Malang

Country: Senegal

Age: 5

Surgery: Orthopaedic

Share Malang’s story

Step into a new life

“You are strong,” Sadio murmurs gently to his son. These words give Malang the strength he needs to push through the pain and learn to walk again.

Malang bravely steps forward with his now straight legs, his knuckles gripping tightly around the walking bars in rehab. Seeing his recovery makes his dad well up with pride.

Malang during his physical therapy sessions, learning how to walk again, with his father encouraging him close by
“You are strong,” Sadio gently whispers to his son as he learns to walk again onboard the Global Mercy.

Before coming to this hospital ship, Sadio had watched his son painfully struggle to walk, month after month, year after year.

So now, in these hours of rehab, it touched his heart to see Malang put all his strength into these steps. A new life was opening up for him.

You can only imagine how much this means to his dad. When Malang was born, Sadio held his only son in his arms. He dreamed of playing football with him when he was older.

But when Malang turned two, Sadio’s dream turned into a living nightmare. Unlike other children his age, Malang struggled to walk. His legs began to curve outwards.

“I started worrying about his legs,” recalls Sadio. “At that time, I didn't know how bad it would become.”

As he grew older, things only got worse.

“It was tough for him to walk. I was very sad when I saw Malang walking like that. Sometimes his friends would run and leave him behind, and he'd cry.”

With every step, Malang was in pain. The pain of walking and even sitting down with his bowed legs. And the pain of being left out by his friends. At five years old, Malang felt alone and ashamed. Why don’t they stop laughing at me? Is it my fault? Have I done something wrong?

Sadio felt his son’s pain as his own. And he feared for his future. Like any loving parent would, Sadio wanted to protect him. He was determined to find him the medical help he needed.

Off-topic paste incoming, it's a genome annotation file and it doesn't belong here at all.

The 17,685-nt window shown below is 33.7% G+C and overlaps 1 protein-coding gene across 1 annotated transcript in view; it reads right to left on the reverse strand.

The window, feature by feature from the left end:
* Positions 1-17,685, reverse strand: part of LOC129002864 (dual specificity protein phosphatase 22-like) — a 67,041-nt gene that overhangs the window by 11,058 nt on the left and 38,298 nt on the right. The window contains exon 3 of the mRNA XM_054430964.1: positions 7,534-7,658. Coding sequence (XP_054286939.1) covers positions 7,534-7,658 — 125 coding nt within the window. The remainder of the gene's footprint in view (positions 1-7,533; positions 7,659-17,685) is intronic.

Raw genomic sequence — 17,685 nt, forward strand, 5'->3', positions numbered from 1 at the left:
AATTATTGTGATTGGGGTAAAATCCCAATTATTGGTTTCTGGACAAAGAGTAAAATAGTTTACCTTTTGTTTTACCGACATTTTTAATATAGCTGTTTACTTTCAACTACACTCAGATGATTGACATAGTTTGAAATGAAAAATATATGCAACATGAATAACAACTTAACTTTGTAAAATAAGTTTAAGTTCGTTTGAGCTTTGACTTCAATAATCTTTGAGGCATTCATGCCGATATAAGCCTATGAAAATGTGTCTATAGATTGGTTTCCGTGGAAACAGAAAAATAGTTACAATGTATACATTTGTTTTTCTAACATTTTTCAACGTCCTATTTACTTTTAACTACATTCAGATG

“I worked hard to help Malang get his surgery, but I couldn’t afford it. If he wasn’t healed, I knew it would cause him more suffering.”

Tragically, millions of families like Malang’s can’t access safe surgery for their loved ones.

In Senegal – a nation of more than 16 million people – there are no known children’s orthopaedic surgeons.

Left untreated, severe bone conditions like Malang’s only get worse over time. Young people are robbed of their childhoods. And parents like Sadio are plunged into debt by the cost of hospital care, and left with a lifetime of worry for their child.

One last ray of hope arrived when our hospital ship, the Global Mercy, sailed to Senegal.

When Malang first came to the Global Mercy, his dad carried him in his arms. Malang clung on tightly to his shoulders, scared of the towering ship before him.

One of the first people to greet him was Mame Birame Sy. A faithful, joyful member of our rehab team, Mame Birame Sy cares for many patients who she says are “alive without a life” when they first come onboard.

She gave the shy boy a bright blue balloon. Suddenly, he smiled. At that moment, he knew he’d be safe and looked after here.

Malang soon couldn’t wait for his surgery, as he chatted and laughed with the volunteers on the ward.

Dr Rachel Buckingham, a children’s orthopaedic surgeon and volunteer with Mercy Ships, performed Malang’s operation. Dr Buckingham knew that the five-year-old’s bowed legs were just the beginning.

“It would have become worse over time,” she said. “He would have been severely limited in his walking ability. He himself will probably never realise how bad his deformity would have got had he not had surgery.”

When Malang woke up from surgery, he saw his dad smiling at him. Both of his legs were healing in a plaster cast – and they hurt.

Over the coming days and weeks, Malang bravely builds up his strength. He makes friends with boys and girls on the veranda who have had surgery too. For the first time in his life, he feels loved and accepted for who he is.

Now it’s time to go home. Malang walks proudly down the gangway. He is not the same child he was before. He’s more confident, more daring, more joyful. He can’t wait to show his now straight legs to his friends.

Sadio is full of hope for his son’s future. He’ll be able to run around with his friends and go to school. He’ll be able to get a job, and start his own family one day. “It touches my heart so deeply.”

Sadio puts his arms round Malang’s shoulders as they head home together. They have so many bright days ahead. But for now, this dad and son have some football practice to catch up on.

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